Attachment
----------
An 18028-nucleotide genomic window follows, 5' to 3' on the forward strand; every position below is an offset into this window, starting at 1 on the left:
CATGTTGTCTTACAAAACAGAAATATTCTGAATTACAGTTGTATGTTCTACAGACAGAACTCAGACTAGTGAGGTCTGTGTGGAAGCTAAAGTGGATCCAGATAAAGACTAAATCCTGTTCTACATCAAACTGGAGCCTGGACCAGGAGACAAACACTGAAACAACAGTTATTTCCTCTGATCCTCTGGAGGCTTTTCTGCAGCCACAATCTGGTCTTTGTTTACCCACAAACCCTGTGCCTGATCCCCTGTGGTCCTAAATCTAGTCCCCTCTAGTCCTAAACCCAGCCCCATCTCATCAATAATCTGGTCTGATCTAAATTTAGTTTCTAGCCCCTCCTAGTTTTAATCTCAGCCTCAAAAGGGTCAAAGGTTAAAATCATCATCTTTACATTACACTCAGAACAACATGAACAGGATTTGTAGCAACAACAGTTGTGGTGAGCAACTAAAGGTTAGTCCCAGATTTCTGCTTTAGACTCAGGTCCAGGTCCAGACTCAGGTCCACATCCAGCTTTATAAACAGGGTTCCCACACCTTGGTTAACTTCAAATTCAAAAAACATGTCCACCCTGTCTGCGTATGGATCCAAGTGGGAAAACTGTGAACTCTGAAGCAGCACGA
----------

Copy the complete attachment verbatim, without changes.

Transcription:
An 18028-nucleotide genomic window follows, 5' to 3' on the forward strand; every position below is an offset into this window, starting at 1 on the left:
CATGTTGTCTTACAAAACAGAAATATTCTGAATTACAGTTGTATGTTCTACAGACAGAACTCAGACTAGTGAGGTCTGTGTGGAAGCTAAAGTGGATCCAGATAAAGACTAAATCCTGTTCTACATCAAACTGGAGCCTGGACCAGGAGACAAACACTGAAACAACAGTTATTTCCTCTGATCCTCTGGAGGCTTTTCTGCAGCCACAATCTGGTCTTTGTTTACCCACAAACCCTGTGCCTGATCCCCTGTGGTCCTAAATCTAGTCCCCTCTAGTCCTAAACCCAGCCCCATCTCATCAATAATCTGGTCTGATCTAAATTTAGTTTCTAGCCCCTCCTAGTTTTAATCTCAGCCTCAAAAGGGTCAAAGGTTAAAATCATCATCTTTACATTACACTCAGAACAACATGAACAGGATTTGTAGCAACAACAGTTGTGGTGAGCAACTAAAGGTTAGTCCCAGATTTCTGCTTTAGACTCAGGTCCAGGTCCAGACTCAGGTCCACATCCAGCTTTATAAACAGGGTTCCCACACCTTGGTTAACTTCAAATTCAAAAAACATGTCCACCCTGTCTGCGTATGGATCCAAGTGGGAAAACTGTGAACTCTGAAGCAGCACGA